psych635 | Graduate
Psychology Of Learning
This course examines major theories of learning, covering topics such as classical conditioning, operant conditioning, shaping and chaining, reinforcement schedules, punishment, one-trial learning, and cognitive and social processes in learning. Students will examine research from animal and human studies, emphasizing basic and complex models of acquired behavior, motivation, and memory.
This graduate-level course is 6 weeks This course is available as part of a degree or certificate program. To enroll, speak with an Enrollment Representative.
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Self-Regulation of Learning Process
Design a research proposal to measure self-regulation of learning as explained by each of the four learning theories, developing each plan from a sound basis in theory and human and animal research.
- Generate strategies for applying self-regulation methods to real-life problems and situations in the field of psychology.
Create an ethical plan for self-regulation of learning, as described in behaviorist, social cognitive, information processing, and constructivist theories.
Critique the relative effectiveness of each self-regulation theory.
Review of Concepts
Explain how the primary functions of theory relate to the study of learning.
Evaluate research methods that are used to study the process of learning.
Investigate tools and techniques for measuring learning.
Apply relevant ethical principles to the conduct of research on human and nonhuman participants.
- Interpret the critical issues for learning theory.
The Process of Learning
Evaluate the process of learning from the perspectives of behaviorism, social cognitive, information processing, and constructivism.
Evaluate the relative effectiveness of each learning theory.
Use the four theories of learning to explain the processes of classical conditioning and operant conditioning, supporting each usage with relevant evidence in animal and human psychological research.
- Explain how professionals apply knowledge of learning to real-world problems and issues.
The Role of Motivation in Learning
Evaluate the role of motivation in learning, as described in behaviorist, social cognitive, information processing, and constructivist theories.
For each of the four major theories, discuss the role and the relative importance of motivation in the learning process.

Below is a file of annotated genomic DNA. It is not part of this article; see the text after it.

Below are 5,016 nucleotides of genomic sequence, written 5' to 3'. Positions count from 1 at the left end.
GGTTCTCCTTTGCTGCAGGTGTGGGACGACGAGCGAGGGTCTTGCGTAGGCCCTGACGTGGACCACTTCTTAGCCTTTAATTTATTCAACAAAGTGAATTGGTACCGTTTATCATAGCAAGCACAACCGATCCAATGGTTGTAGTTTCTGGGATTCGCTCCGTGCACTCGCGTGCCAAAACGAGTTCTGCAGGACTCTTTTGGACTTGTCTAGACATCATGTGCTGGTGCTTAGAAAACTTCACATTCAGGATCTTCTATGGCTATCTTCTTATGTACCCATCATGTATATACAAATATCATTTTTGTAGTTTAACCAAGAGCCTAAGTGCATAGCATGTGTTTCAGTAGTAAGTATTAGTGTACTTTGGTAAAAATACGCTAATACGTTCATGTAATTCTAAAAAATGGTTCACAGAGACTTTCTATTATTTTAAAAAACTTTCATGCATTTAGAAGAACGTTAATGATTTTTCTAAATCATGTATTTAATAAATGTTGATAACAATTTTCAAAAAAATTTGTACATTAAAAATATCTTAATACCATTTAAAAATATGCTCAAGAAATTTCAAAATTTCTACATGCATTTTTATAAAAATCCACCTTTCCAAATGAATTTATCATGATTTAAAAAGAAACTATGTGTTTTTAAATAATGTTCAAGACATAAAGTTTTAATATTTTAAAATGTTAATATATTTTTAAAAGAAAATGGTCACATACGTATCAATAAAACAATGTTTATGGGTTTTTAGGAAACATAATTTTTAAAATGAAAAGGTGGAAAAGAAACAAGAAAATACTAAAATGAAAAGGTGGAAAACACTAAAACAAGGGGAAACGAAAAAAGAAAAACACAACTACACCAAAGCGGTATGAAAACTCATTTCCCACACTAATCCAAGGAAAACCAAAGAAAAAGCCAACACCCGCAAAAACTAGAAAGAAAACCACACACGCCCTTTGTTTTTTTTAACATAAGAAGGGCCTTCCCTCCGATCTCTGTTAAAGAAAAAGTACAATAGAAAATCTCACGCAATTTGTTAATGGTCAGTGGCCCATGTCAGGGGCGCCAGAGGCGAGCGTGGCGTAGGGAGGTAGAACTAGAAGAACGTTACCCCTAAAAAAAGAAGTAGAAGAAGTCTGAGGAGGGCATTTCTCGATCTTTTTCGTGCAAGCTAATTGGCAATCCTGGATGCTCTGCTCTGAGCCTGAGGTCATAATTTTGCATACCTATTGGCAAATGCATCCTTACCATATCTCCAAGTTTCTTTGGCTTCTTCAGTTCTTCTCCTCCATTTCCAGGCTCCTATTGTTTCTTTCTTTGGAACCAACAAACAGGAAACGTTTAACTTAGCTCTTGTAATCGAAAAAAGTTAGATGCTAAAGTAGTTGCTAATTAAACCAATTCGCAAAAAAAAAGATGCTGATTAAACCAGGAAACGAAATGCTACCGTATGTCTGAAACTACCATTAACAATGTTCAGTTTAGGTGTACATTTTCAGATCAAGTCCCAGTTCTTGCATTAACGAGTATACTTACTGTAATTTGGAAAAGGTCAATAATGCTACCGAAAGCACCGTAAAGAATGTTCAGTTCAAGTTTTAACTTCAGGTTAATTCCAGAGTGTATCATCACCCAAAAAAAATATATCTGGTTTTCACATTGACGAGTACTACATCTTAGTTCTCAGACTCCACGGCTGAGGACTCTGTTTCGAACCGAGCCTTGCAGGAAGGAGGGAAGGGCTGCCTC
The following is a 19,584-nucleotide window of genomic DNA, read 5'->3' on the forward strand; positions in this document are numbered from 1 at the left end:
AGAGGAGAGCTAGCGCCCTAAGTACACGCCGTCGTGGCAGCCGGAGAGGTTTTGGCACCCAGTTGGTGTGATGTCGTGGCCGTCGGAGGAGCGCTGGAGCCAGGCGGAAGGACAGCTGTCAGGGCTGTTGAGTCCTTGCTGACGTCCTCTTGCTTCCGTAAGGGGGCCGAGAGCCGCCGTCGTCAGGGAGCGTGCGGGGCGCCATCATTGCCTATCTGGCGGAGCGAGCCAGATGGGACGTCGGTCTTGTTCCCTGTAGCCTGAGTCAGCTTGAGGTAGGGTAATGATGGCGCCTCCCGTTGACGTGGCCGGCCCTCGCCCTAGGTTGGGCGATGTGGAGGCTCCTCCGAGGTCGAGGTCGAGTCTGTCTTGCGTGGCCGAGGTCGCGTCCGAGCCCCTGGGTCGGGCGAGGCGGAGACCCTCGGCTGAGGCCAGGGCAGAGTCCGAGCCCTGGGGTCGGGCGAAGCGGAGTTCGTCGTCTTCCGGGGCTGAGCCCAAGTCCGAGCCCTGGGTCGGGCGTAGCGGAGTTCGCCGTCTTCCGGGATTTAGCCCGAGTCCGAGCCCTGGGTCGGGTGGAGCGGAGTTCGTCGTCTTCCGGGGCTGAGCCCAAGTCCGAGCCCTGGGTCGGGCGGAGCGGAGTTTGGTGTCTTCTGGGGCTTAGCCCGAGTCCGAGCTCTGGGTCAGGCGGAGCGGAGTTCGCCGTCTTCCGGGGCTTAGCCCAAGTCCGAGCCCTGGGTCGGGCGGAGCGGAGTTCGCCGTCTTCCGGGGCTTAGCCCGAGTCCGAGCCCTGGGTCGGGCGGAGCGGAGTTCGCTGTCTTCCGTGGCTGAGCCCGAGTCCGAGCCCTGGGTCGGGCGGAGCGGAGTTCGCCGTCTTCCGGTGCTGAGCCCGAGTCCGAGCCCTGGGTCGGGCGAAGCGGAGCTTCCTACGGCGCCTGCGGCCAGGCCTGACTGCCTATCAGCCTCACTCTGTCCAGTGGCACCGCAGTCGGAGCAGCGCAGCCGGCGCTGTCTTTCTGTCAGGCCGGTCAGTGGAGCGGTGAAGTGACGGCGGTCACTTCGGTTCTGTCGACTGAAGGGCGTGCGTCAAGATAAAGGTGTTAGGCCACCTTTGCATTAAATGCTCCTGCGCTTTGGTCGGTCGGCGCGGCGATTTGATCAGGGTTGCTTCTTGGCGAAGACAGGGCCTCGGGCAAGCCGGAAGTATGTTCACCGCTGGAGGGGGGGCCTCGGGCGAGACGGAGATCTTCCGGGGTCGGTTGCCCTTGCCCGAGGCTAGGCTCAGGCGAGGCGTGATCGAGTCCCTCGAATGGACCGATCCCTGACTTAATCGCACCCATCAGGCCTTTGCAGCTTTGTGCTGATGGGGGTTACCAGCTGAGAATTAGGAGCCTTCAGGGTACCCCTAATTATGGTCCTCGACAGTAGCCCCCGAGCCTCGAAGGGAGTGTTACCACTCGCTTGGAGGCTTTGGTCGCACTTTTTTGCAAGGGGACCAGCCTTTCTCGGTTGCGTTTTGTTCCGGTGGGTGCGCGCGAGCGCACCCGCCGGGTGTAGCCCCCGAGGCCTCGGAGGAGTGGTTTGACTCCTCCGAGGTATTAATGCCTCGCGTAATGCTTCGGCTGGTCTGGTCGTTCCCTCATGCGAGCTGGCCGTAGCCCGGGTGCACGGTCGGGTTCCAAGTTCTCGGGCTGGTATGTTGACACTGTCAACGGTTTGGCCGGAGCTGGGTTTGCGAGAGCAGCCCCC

Evaluate the effectiveness of punishment as a tool to increase motivation.
Critically evaluate common motivational techniques in terms of ethical principles and professional codes of ethics.
- Explain how professionals apply knowledge of motivation to real- world problems and issues.
The Role of Memory in Learning
Examine the role of memory in learning, as described in behaviorist, social cognitive, information processing, and constructivist theories.
Assess the role of memory as described in each learning theory.
Evaluate shaping and chaining, reinforcement schedules, and one-trial learning, supporting each evaluation with evidence from relevant human and animal research.
Generate examples of how professionals in the field of psychology help individuals maximize memory.
The Transfer Process for Learning
Analyze specific factors in the transfer process using behaviorist, social cognitive, information processing, and constructivist theories.
- Propose research-based strategies for applying the transfer process in learning to real-world problems and issues.
Describe the transfer process as it relates to learning in general.
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While widely available, not all programs are available in all locations or in both online and on-campus formats. Please check with a University Enrollment Representative.
Transferability of credit is at the discretion of the receiving institution. It is the student’s responsibility to confirm whether or not credits earned at University of Phoenix will be accepted by another institution of the student’s choice.